Presidents have maneuvered the nation into war

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presidents have maneuvered the nation into war, leaving Congress no alternative to issue an official declaration, is too involved to survey here. But a renown constitutional scholar, writing in the mid Twentieth Century, concluded that only the War of 1812 and the Spanish-America War followed upon “policies and views advanced” in Congress; that the other engagements – the Mexican War, the Civil War, and “our participation in the First World War and the Second ... were the outcome of presidential policies in the making of which Congress played a distinctly secondary role.” 73 If anything presidential powers have increased substantially since this appraisal: since World War II, without any congressional declaration of war, the United States has engaged in major and prolonged military conflicts in Korea, Vietnam, and Iraq – conflicts popularly called “wars” – all presidentially initiated. Some even suggest that a formal congressional declaration of war is now a relic of the past and certainly no obstacle to the exercise of presidential powers. 74 70. “Helvidius” [James Madison], essay no. 1, from The Founders Constitution , 4, 67. 71. Ibid, 4, 65. 72. In upholding a delegation of power to the president to suspend arms shipments to belligerent nations when such would contribute to peace between them, a delegation which Court acknowledged would not pass muster in the domestic field, it held that the president “as sole organ” of the nation “in the international field” possesses a “plenary and exclusive power”; a power which, though subordinate to “the applicable provisions of the Constitution,” “does not require for its exercise an act of Congress.” U.S. v. Curtiss-Wright Export Company , 29 U.S. 304, 320 (1936). 73. Corwin, The President: Office and Powers , 204. 74. See: Interview with John Yoo at < 960315in.html>. Yoo argues that the traditional understanding of the declaration of war power is unfounded and that, moreover, this power has very limited utility. See also: Testimony of Donald 284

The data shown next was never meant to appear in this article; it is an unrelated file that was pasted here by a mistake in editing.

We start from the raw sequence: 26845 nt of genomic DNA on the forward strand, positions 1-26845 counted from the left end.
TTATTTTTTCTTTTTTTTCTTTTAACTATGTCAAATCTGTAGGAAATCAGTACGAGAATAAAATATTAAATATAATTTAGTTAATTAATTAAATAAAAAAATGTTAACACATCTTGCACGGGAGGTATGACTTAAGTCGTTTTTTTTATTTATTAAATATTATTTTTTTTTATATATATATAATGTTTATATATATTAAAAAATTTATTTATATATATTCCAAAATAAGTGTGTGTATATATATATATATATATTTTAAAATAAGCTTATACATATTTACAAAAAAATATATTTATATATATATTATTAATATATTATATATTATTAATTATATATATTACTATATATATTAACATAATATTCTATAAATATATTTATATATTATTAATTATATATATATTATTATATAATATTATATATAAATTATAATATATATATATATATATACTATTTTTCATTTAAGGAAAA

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Despite the experiences gained from these hostilities, controversy over the president’s powers during war or times of emergency still remains. While Hamilton conceived of the president’s role as commander-in-chief to be somewhat limited, confined largely to “command and direction” of the armed forces, 75 it has come to be something far more expansive. A convenient point of departure for understanding this development is Lincoln’s use of the prerogative power during the Civil War. He suspended habeas corpus , issued new passport regulations, ordered the blockade of Southern ports, expanded the army and navy, expended unappropriated funds, issued the Emancipation Proclamation, “closed of the Post Office to treasonable correspondence,” and, inter alia, instituted a militia draft, all without congressional authorization.
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  • Fall '16
  • carol
  • Separation of Powers

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